Kanye West’s Stem Player is a fun but overpriced musical toy

Despite all the twists and hype it’s generated over the past month, Kanye West’s rod reader is a relatively unassuming-looking device. Smooth, round and weighing only a few ounces, it reminds me of countless other fidget toys that have sparked monoculture crazes in my lifetime. It’s been compared to HitClips, those weird little memory cards Tiger Electronics released in the early 2000s that played a one-minute Top 40 Hits clip, but that would be like comparing Zack Morris’ Motorola DynaTAC 8000x to an iPhone. 13. The Stem Player does a lot more than that — although, in the grand scheme of things, for what it does at its price, you’d be better off with the phone and a mobile digital audio workstation.

Developed by Kano, a tech company specializing in gadgets such as headphones and computer mice, the Rod Reader is a palm-sized puck with only a handful of externally ringing buttons and four grooves criss-crossed on its slightly curved surface. These grooves are touch controls that allow the user to adjust the volume of four audio tracks – or stems – by roughly analyzing the bass, drums, synth and vocals. The appeal of the device lies in its simplicity; you don’t need to have studied Cubase in college or worked with Pro Tools for 10,000 hours to feel relatively comfortable “remixing” music loaded into the device, with a playback provided by a small speaker on the side or headphones that can be plugged in next. .

When activated, each of the four tactile grooves lights up with an array of attractive colors, and when users swipe their fingers or thumbs over them, the response is instantaneous. It allows users to remove the vocal track to highlight the instrumental, rotate tracks without drums, and even play parts of songs backwards using the skip track buttons on the side. This gives the novice producer plenty of options to experiment with the tunes they upload to the device, which automatically selects and separates stems at the appropriate control via artificial intelligence. It’s a fun toy that could possibly provide hours of entertainment and potentially even some really creative remixes of existing songs or the creation of entirely new songs.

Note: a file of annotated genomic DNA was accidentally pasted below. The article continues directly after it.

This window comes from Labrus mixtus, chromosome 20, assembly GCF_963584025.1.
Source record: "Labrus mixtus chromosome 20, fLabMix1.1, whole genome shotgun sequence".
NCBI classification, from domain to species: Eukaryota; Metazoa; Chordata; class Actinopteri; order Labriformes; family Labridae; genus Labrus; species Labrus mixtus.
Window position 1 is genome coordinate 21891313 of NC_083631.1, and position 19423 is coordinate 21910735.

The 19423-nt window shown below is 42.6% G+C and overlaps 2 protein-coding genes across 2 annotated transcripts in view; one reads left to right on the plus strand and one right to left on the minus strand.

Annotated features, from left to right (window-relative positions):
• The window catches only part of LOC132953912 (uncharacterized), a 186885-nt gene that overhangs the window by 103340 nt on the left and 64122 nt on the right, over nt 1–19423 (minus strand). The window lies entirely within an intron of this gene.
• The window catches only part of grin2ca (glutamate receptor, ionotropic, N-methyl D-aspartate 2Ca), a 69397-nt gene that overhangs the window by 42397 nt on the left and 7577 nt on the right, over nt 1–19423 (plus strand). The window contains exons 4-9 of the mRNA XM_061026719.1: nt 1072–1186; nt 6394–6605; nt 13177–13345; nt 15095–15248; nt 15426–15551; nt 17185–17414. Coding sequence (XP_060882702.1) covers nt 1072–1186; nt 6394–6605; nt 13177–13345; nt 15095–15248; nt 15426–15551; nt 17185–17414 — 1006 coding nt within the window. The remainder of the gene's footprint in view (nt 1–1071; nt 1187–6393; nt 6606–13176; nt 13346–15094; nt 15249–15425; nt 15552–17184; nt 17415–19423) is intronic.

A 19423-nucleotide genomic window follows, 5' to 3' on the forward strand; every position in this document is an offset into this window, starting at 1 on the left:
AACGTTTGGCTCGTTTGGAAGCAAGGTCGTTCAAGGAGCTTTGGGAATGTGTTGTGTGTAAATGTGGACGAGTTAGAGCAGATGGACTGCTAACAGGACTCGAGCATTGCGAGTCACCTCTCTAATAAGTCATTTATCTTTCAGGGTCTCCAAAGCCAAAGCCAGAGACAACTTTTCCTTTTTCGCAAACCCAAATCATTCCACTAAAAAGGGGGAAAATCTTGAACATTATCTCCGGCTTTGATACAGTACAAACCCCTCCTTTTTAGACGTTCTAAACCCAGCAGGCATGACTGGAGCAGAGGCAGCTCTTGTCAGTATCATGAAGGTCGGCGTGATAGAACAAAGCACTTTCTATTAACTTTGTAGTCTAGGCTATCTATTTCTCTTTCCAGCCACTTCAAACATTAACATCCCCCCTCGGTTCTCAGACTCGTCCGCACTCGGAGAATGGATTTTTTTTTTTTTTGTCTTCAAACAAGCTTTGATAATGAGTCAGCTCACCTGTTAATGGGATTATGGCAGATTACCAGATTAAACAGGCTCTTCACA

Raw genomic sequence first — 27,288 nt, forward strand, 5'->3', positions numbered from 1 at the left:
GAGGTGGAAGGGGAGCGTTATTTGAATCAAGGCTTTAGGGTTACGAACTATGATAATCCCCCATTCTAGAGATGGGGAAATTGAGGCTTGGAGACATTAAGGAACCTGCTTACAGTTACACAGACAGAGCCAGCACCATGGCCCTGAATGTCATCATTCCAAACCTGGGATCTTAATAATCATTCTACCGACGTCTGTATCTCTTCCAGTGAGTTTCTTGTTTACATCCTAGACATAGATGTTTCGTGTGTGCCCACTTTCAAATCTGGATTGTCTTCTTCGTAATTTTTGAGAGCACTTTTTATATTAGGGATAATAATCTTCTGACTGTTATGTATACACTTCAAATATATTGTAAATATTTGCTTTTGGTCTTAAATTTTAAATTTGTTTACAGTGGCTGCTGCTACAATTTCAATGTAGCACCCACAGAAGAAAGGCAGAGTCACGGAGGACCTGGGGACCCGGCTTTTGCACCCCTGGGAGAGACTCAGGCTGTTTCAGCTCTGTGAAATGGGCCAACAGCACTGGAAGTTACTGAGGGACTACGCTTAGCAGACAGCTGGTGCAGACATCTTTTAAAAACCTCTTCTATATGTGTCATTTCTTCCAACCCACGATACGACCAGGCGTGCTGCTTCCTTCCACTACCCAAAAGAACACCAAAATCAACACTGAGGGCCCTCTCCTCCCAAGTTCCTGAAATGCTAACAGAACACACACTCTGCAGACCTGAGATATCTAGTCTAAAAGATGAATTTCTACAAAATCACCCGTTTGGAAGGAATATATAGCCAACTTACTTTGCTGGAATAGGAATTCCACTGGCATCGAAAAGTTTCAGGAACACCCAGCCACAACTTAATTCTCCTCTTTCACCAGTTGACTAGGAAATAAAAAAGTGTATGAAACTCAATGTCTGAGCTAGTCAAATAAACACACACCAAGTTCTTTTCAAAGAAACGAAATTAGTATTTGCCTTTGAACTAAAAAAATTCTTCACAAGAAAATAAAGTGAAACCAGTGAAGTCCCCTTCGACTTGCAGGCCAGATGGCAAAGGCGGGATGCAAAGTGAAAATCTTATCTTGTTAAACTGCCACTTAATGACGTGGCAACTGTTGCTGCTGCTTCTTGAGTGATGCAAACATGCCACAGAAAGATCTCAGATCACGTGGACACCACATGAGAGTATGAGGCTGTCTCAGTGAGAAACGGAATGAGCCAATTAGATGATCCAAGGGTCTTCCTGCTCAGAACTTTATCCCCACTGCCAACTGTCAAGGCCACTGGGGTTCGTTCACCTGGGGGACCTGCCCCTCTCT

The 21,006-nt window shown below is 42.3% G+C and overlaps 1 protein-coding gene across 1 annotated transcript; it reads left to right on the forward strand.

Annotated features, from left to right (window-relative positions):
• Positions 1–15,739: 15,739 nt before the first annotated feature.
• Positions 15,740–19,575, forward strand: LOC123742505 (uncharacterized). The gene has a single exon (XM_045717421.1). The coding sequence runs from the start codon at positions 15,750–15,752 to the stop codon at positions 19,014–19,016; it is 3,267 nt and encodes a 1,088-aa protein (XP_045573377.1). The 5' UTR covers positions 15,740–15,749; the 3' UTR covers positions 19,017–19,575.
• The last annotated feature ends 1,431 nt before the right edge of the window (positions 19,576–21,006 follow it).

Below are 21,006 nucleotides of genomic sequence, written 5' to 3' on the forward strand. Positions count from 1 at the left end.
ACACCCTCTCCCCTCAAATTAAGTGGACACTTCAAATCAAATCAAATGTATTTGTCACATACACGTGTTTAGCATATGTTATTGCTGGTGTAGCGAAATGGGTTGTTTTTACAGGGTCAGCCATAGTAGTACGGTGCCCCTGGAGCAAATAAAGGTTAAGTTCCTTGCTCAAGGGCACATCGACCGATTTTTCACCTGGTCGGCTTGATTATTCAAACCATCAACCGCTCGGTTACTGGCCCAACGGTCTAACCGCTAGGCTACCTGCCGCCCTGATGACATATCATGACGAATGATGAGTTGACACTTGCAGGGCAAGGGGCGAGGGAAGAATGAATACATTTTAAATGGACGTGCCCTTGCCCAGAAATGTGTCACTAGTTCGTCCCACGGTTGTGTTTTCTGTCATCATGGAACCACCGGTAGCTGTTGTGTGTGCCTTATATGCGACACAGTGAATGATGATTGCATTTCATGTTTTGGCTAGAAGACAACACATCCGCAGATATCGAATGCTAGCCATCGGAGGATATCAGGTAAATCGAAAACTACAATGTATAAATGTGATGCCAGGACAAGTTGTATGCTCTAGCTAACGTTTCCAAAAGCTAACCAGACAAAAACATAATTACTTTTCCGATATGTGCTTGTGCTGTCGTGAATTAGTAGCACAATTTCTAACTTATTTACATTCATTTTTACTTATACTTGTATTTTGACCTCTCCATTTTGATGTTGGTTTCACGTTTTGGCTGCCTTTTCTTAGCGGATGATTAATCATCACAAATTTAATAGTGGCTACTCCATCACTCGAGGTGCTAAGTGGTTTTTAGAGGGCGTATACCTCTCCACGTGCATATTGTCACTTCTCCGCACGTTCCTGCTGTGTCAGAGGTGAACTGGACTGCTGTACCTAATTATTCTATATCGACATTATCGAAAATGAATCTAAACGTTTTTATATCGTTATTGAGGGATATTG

Unfortunately, at $200, this toy is way overpriced for what it offers. Over the hours of using it, I found myself both impressed with the innovation and unimpressed with the execution. Although it’s easy to learn to use – unlike Cubase or other full-featured DAWs, which, yes, I studied in college – and even a pleasure to do once you get used to his weird sex toy skin (why does the thing need you feel like he belongs in the naughty drawer?), his limitations are obvious once the novelty wears off. Kano sent me the device for review; I would never pay full price for it, knowing that I could easily download BandLab or FL Studio for a fraction of the price of a device I already spend most of my day staring at – which ironically also fits in the palm of my hand.

And while pulling the roots out of existing songs is probably the biggest draw for most people, the biggest problem I saw with it was that the album that comes preloaded there only too perfectly highlights the downsides of this technology. 2 is apparently designed to work with the stem player, but there were several times during playback where I noticed the inaccurate analysis of tracks. Truth be told, very little music is so easily broken down into just four audio stems — something I learned playing on a four-track cassette tape recorder I won in a high school rap contest. While production on 2 is almost as stripped down as it gets, there have been a few times where I’ve noticed that some songs end with only three tracks or that by isolating each track some sounds get clumped together – i.e. the track would have a subliminal bass buzz, or that the synths would fade out with the drums when I lowered the drum track. (Incidentally, this also highlighted how sparse, dry and uninspired the production was on 2 is in fact.)

The biggest disadvantage of the rod player is its price. At $200, it’s hard to recommend a purchase when I know devices like the Artiphon Orba do more for less, with pretty much the same hook (a portable audio controller), no less. Even though the stem player was a completely original product, it’s kind of like HitClips in that it will probably end up in the drawer after a few months when users start streaming music from their mobile devices again, which have the added benefit of keeping them connected to the world. I’m not the only one put off by the price either; in a few hours of 2via the stem player, fans had pirated both the album and the technology that powers the device. As a legitimately fun toy, however, I like the rod player, but by pricing its target demographic and tying itself to a controversial figure like Kanye, it may have even missed the chance of the kind of fashion that makes other gadgets like these are such fond memories for so many.

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